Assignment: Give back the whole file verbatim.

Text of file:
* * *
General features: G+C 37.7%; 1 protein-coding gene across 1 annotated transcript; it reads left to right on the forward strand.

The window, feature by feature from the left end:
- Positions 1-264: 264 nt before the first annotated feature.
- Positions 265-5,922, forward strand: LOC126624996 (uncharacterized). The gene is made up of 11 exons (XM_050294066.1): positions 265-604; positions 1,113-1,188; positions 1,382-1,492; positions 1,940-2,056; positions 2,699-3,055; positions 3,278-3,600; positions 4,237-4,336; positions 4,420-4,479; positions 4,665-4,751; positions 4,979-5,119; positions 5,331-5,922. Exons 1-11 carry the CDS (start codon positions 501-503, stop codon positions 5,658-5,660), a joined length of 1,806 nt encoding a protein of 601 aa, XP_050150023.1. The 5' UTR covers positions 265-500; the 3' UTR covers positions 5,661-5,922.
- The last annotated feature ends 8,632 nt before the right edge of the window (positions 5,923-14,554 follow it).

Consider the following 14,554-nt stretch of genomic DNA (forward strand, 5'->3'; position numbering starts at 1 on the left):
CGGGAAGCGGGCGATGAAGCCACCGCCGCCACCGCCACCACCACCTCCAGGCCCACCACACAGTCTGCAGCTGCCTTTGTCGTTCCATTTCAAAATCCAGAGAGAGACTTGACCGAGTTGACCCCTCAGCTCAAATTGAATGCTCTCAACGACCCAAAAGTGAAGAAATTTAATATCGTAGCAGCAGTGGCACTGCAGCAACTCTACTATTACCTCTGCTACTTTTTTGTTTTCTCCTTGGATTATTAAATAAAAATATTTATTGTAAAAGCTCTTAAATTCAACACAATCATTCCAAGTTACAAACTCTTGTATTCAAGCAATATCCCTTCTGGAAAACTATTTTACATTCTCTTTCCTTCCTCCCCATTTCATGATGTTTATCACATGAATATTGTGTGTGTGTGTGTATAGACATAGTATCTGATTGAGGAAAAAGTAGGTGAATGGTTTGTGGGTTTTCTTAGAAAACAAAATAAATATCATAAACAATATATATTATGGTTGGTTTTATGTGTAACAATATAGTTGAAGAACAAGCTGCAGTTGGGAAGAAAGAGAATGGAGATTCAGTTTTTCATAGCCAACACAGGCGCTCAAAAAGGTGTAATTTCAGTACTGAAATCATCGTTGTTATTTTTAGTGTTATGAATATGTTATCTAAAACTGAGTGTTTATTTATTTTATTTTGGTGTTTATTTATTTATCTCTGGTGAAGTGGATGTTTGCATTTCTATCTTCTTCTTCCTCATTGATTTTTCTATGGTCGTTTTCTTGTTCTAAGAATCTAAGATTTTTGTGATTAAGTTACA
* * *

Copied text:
General features: G+C 37.7%; 1 protein-coding gene across 1 annotated transcript; it reads left to right on the forward strand.

The window, feature by feature from the left end:
- Positions 1-264: 264 nt before the first annotated feature.
- Positions 265-5,922, forward strand: LOC126624996 (uncharacterized). The gene is made up of 11 exons (XM_050294066.1): positions 265-604; positions 1,113-1,188; positions 1,382-1,492; positions 1,940-2,056; positions 2,699-3,055; positions 3,278-3,600; positions 4,237-4,336; positions 4,420-4,479; positions 4,665-4,751; positions 4,979-5,119; positions 5,331-5,922. Exons 1-11 carry the CDS (start codon positions 501-503, stop codon positions 5,658-5,660), a joined length of 1,806 nt encoding a protein of 601 aa, XP_050150023.1. The 5' UTR covers positions 265-500; the 3' UTR covers positions 5,661-5,922.
- The last annotated feature ends 8,632 nt before the right edge of the window (positions 5,923-14,554 follow it).

Consider the following 14,554-nt stretch of genomic DNA (forward strand, 5'->3'; position numbering starts at 1 on the left):
CGGGAAGCGGGCGATGAAGCCACCGCCGCCACCGCCACCACCACCTCCAGGCCCACCACACAGTCTGCAGCTGCCTTTGTCGTTCCATTTCAAAATCCAGAGAGAGACTTGACCGAGTTGACCCCTCAGCTCAAATTGAATGCTCTCAACGACCCAAAAGTGAAGAAATTTAATATCGTAGCAGCAGTGGCACTGCAGCAACTCTACTATTACCTCTGCTACTTTTTTGTTTTCTCCTTGGATTATTAAATAAAAATATTTATTGTAAAAGCTCTTAAATTCAACACAATCATTCCAAGTTACAAACTCTTGTATTCAAGCAATATCCCTTCTGGAAAACTATTTTACATTCTCTTTCCTTCCTCCCCATTTCATGATGTTTATCACATGAATATTGTGTGTGTGTGTGTATAGACATAGTATCTGATTGAGGAAAAAGTAGGTGAATGGTTTGTGGGTTTTCTTAGAAAACAAAATAAATATCATAAACAATATATATTATGGTTGGTTTTATGTGTAACAATATAGTTGAAGAACAAGCTGCAGTTGGGAAGAAAGAGAATGGAGATTCAGTTTTTCATAGCCAACACAGGCGCTCAAAAAGGTGTAATTTCAGTACTGAAATCATCGTTGTTATTTTTAGTGTTATGAATATGTTATCTAAAACTGAGTGTTTATTTATTTTATTTTGGTGTTTATTTATTTATCTCTGGTGAAGTGGATGTTTGCATTTCTATCTTCTTCTTCCTCATTGATTTTTCTATGGTCGTTTTCTTGTTCTAAGAATCTAAGATTTTTGTGATTAAGTTACA